Kabrich's Got A Few Points -- Actually Four Of Them -- To Make
November 19, 2008 at 8:48 AM (PT)
YESTERDAY (11/18), ARBITRON held a conference call responding to the news that NIELSEN was entering the radio ratings business, and had signed CUMULUS MEDIA and CLEAR CHANNEL as it's first two clients (NET NEWS 11/18).
On the call was consultant RANDY KABRICH, a frequent ARBITRON critic, who reached out to ALL ACCESS with his take on the information shared during the call. KABRICH had four points in particular, that he found disturbing.
"At 17:45 into the conference call, ARBITRON is asked about improvements for the diaries, the key being 'Cell Phone Only Households,' writes KABRICH. "ARBITRON is at 5% now and will move to 7.5% in slightly over 100 markets (not necessarily markets 101+). It should be noted that current cell phone only households are estimated at 20% by the end of this year according to NIELSEN -- who does know, as they are address-based recruiting, not telephone number-based. Thus, even at 7.5%, ARBITRON is still leaving 12.5% of the CPO households out of the sample -- and that number will grow by next FALL when ARBITRON intends to have 7.5% CPO in some markets.
"At 19:10 it was stated 'cell phone only we did highlight on the last two calls as a wildcard in the sense that it is an expensive proposition that we expect we will become more efficient over time doing, but that is a challenge that is facing anyone who is in this business, including the new service provider in these small markets.' KABRICH continued, "This was a blatantly false statement (or indicates that ARBITRON does not even understand how their competitor operates), as by using (ABS) addressed based recruiting, NIELSEN covers 100% of those CPO households at no increased cost!"
So, Point 1 according to KABRICH, "From day #1 NIELSEN's sample for market's 101+ will be more accurate than ARBITRON's current sample in NEW YORK, LOS ANGELES or any other ARBITRON market other than HOUSTON, which is addressed-based!"
"At 4:22," KABRICH writes, [ARBITRON Pres./Chairman/CEO] "STEVE MORRIS states that advertisers told them that they want two books in condensed markets so the book does not go through fluctuations due to hype. The reason that advertisers need this currently is because the hype of CHRISTMAS music stations that run up the ARBITRON FALL ratings and not during the SPRING."
Point two says KABRICH, "As the NIELSEN rating period will not be conducted during the CHRISTMAS season, nothing can hype the numbers in these markets as the CHRISTMAS-'hyped' ratings that ARBITRON currently produces. Nothing seems to produce the 'hyped' numbers that CHRISTMAS music ratings does in the current ARBITRON ratings. Getting out of the CHRISTMAS rating hype arguably produces less-hyped numbers."
"ARBITRON’s #1 job is preventing more small-market defections like CUMULUS and CLEAR CHANNEL," explains KABRICH. "Losing $7 million in next-year revenue for a company that did $338 million in total revenue last year is a sustainable hit. But STEVE MORRIS doesn't want this to turn into a rockslide, where other clients in SANTA BARBARA and SAVANNAH and SHREVEPORT desert to NIELSEN.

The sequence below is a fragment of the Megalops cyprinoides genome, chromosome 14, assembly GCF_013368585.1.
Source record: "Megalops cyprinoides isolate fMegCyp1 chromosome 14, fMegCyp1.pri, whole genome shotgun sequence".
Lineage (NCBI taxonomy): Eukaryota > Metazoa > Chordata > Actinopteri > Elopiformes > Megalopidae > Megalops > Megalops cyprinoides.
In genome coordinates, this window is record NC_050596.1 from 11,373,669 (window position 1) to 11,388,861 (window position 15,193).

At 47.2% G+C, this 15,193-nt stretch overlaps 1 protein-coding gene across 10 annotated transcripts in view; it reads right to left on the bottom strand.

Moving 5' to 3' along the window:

"ARBITRON EVP/CFO SEAN CREAMER told CL KING analyst JIM BOYLE that all the revenue from markets 100+ 'is less than 20% of our total revenues.' It makes most of its big money from big markets, where it's still rolling out the PEOPLE METER and getting those price increases of 65% or more. ARBITRON’s got other businesses to keep rolling, too -- the contracts for CLEAR CHANNEL's non-PPM/non-NIELSEN markets are up. It still does business with CUMULUS in its top-100 markets, and those contracts aren't up any time soon. But investors are fretting, based on yesterdays stock-price drop to a new low of $21.69. ARB lost about 10% of its value yesterday (11/18) on that single-day drop of $2.48."
"Let's look at this a little bit differently, writes KABRICH. "So ARBITRON said it did $338 million in Total Revenue last year. On the call, they stated the margin was 30%, thus the profit was roughly $100M under that scenario. They also stated that the markets that CUMULUS and CLEAR CHANNEL bailed represented a $10M in revenue run rate with another $1.5 million from other smaller players in the market.
"Using the same formula of 30%, that means it cost $11.5M x 70% = $8.0 million in expenses to produce these ratings in these markets, with an offset of the remaining (thus far) subs of $1.5m -- so the cost is a $6.5m expense to keep producing these numbers." KABRICH concludes, "Thus, a $100 million profit --$6.5 million in expenses, $10.0 million loss of revenue = 12.5% cut in profit.
"At 7:51 into the conference call, SEAN CREAMER says 'so the revenue is gone and there won't be in the short-term any reduction in cost because it is our intention is to continue in those markets so there is certainly a significant bottom line impact to that lost revenue," writes KABRICH. "Furthermore, they state that 20% of their revenue comes from markets 101+. Thus, $338 million in revenue = $67.5m in revenue from these smaller markets. Using the 30% margins they state, that means the cost is $47.5m to produce these numbers and $20m in profit."
So KABRICH concludes point #3 is, "If ARBITRON ended up losing all customers markets 101+ and kept producing the reports, they would have their profit cut in half! So yes VIRGINIA, there is a significant impact possible from these small markets."
"While ARBITRON can bark all they want about TV measurement, if the current NIELSEN subscribers do not encode as they do not want two sets of ratings on the street, PPM is dead for TV," writes KABRICH. "Thus, point #4 is ARBITRON's PPM TV threat is dead if any of the majors decide not to encode, (and they would most likely have a reason not to want a service they do not buy on the street)."